We’ve already discussed here that football crowds in Edwardian England were the biggest concentrated peaceful gatherings of human beings permitted by authority since ancient times, that football went around the world faster than rock and roll would later do, and that the game as we know it is a phenomenon of urban industrialization.
But its novelty and originality are hard to illustrate, especially when you have modern football culture as a backdrop laughing at all those funny black and white men in their baggy shorts and moustaches. Simpler days when life was slower and respect for tradition elders leaving their doors unlocked loved their mum etc., and isn’t it nostalgic about all the fan violence of the seventies.
So here’s a little thought experiment. Imagine a boy born into a family of agricultural labourers in north Wales in 1820. If he lives a long life – let’s say 90 years – here is what he’ll have seen:
- the coming of railways
- the invention of the telegraph
- the invention of the iron steamship
- the invention of the telephone
- the invention of the typewriter
- the invention of the motorcar
- the creation of the modern industrial city
- the invention of flight, both aeroplane and airship
- the invention of the machine gun, smokeless rifle, dynamite, gelignite etc
- the invention of radio
- the invention of photography, both still and moving picture film
- the creation of the modern Post Office
- the creation of the modern civil service
- the creation of the modern welfare state
- the invention of modern paper from pulp
- the invention of the fax machine
I am forty this year, and my life has seen the computerization of industry, the arrival of the internet, and…
..and that’s about it. Offices of 1968 are entirely familiar to modern eyes, as are shop interiors and transport options.
By the time our 90-year old child of the land dies, horse buses have gone from London streets and 70,000 people can get into Old Trafford without Parliament panicking or calling out troops.
He’d have lived through a time of genuine change and tumult, cultural overhaul and population movement, and seen that window of time in which Britain was where the future took place.
Football is part of this – remember that the first floodlit match took place in Sheffield in 1878, and throughout that first growth period of the game, the northern cities were, quite straightforwardly, the cutting edge. How fast it all was, too – league football was an accepted part of national life within 20 years of the FA Cup’s shambolic first season.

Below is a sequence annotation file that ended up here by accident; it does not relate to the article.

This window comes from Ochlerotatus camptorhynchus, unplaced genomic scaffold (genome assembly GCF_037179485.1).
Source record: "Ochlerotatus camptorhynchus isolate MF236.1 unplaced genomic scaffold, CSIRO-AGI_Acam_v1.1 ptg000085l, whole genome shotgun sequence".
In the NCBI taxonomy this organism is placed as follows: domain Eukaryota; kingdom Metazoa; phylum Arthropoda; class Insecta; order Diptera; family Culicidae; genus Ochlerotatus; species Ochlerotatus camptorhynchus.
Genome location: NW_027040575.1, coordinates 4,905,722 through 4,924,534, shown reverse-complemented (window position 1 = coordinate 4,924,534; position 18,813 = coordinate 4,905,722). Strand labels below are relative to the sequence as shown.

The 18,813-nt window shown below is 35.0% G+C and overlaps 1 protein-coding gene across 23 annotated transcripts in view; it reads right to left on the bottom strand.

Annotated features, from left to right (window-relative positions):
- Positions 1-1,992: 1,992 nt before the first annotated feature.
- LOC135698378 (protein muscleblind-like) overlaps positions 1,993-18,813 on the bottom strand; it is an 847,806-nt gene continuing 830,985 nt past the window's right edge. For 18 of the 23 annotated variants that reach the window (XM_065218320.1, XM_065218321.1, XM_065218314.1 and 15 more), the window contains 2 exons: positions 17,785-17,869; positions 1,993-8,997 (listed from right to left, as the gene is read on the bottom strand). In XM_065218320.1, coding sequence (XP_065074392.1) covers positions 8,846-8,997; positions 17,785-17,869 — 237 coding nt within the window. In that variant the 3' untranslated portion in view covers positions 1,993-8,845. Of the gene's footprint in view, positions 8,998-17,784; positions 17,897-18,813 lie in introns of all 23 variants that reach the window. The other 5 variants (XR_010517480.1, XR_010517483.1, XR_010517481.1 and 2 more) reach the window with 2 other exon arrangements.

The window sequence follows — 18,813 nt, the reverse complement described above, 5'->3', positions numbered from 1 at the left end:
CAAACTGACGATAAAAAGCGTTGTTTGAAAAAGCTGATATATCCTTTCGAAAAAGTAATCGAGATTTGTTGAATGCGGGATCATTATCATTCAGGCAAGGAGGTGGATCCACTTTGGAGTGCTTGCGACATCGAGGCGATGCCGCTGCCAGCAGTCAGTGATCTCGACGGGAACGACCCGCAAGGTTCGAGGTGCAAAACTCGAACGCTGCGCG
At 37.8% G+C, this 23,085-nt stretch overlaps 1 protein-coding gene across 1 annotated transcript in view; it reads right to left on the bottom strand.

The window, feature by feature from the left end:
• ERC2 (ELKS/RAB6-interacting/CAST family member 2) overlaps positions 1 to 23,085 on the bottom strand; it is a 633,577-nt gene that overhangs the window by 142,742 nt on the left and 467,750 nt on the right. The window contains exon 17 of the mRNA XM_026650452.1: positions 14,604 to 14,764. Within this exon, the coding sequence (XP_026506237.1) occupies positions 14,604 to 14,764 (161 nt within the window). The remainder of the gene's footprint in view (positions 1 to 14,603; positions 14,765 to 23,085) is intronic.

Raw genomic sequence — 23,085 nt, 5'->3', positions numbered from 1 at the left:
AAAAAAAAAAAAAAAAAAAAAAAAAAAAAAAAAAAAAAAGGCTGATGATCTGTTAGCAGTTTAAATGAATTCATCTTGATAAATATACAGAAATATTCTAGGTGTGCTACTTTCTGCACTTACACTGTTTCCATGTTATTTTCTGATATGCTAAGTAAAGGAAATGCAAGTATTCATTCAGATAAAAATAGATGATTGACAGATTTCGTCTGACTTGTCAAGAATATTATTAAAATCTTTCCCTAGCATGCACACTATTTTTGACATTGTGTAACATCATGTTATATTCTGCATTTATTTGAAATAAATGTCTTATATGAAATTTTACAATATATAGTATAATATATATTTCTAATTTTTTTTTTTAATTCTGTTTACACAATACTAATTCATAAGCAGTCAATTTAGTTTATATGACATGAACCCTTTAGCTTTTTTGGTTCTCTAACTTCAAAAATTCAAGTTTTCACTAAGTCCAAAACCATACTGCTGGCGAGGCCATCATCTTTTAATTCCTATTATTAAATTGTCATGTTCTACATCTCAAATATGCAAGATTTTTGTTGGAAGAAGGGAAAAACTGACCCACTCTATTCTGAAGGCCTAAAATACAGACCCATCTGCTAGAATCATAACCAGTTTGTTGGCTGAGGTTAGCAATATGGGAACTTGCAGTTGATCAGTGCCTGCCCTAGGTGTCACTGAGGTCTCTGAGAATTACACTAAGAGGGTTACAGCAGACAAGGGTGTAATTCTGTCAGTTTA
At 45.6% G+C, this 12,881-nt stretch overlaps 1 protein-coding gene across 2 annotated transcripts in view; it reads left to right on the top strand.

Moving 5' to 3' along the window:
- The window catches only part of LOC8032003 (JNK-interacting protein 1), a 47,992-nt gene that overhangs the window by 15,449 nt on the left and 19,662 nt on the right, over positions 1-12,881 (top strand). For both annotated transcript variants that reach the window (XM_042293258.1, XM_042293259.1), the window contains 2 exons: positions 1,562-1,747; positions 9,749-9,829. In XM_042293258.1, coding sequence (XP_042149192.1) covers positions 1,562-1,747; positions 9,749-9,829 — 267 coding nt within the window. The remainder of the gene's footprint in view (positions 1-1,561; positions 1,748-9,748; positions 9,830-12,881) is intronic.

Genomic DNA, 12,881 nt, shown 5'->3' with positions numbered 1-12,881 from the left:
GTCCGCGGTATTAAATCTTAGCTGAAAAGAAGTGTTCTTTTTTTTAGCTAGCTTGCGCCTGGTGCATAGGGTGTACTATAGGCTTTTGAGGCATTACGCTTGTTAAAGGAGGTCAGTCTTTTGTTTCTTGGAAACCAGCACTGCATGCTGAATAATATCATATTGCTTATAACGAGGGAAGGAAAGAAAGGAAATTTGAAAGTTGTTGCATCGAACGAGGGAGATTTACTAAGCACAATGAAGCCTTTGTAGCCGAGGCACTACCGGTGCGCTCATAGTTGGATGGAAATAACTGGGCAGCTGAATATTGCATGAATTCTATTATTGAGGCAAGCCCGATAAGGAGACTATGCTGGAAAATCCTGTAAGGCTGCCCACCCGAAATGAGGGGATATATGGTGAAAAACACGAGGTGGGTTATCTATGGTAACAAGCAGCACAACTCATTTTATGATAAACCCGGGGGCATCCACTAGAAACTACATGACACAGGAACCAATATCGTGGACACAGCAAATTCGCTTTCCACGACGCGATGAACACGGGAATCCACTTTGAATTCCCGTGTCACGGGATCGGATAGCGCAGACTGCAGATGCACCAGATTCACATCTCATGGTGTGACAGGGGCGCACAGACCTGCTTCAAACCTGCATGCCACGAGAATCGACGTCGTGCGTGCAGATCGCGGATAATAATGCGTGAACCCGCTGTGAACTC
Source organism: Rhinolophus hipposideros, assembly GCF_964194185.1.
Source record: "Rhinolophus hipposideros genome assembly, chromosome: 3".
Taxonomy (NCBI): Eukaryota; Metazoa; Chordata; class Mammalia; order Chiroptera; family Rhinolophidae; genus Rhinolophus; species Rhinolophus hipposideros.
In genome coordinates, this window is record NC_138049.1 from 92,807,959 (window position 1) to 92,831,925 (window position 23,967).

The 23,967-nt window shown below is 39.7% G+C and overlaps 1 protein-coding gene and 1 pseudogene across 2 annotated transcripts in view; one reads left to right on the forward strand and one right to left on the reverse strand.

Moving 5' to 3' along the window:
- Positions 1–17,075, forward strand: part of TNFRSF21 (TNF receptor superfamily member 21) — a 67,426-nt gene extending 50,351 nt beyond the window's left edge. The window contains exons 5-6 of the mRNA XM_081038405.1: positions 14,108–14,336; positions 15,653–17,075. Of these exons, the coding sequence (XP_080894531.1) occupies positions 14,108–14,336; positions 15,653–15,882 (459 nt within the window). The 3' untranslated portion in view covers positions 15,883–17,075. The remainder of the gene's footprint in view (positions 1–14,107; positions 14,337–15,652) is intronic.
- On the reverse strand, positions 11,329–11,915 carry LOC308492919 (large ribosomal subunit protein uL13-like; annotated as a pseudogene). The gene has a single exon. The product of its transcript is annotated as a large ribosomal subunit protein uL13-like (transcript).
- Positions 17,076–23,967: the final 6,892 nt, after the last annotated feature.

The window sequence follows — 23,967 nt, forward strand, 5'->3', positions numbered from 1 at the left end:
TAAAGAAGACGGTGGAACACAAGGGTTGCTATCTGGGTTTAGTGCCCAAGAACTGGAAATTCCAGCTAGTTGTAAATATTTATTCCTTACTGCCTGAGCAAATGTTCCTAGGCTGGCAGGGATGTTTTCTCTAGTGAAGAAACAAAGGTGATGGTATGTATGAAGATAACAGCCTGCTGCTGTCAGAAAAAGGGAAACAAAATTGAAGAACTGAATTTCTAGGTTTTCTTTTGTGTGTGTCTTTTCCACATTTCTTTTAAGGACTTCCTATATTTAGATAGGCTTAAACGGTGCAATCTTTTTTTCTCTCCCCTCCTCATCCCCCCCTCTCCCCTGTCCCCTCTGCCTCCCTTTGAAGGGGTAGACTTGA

And when the northern cities lost that edge with the coming of World War One, so did football. The growth sports of the interwar years were speedway, athletics and sitting about in cinemas. The football flywheel spun on, generating Highbury and other, less famous stadium extensions. But after about 1930, nothing significant would change again until the coming of Sky and the Premiership. (You could, of course, argue that the ending of the maximum wage was “significant” but it didn’t change the look or the balance of the game until television money made that possible, and that had to wait until the 1990s).
One possible way to look at it is to say that the game between 1870 and 1990 was the product of an industrial, urban culture, but that the game since 1990 has different roots, leading to a different feel and look to it altogether.
In other words, it ceased to be Billy Wright’s game, and became John Barnes’s.
The great miracle of the game, of course, is that it illustrates how new cities, of unprecedented size, populated by people wrenched by economics from their centuries-unchanging rural fastnesses, could, within almost no time at all, generate their own culture, ways of doing things, and organize themselves on their own scale peacefully.
All of that was up and running by 1890. And over by 1990. The old days, the working class, the terraced houses and pubs and football and chip shops, lasted barely three generations. Of those three, one arrived, and one left; only the middle generation spent a lifetime in it.
If Lowry had blinked, he’d have missed it.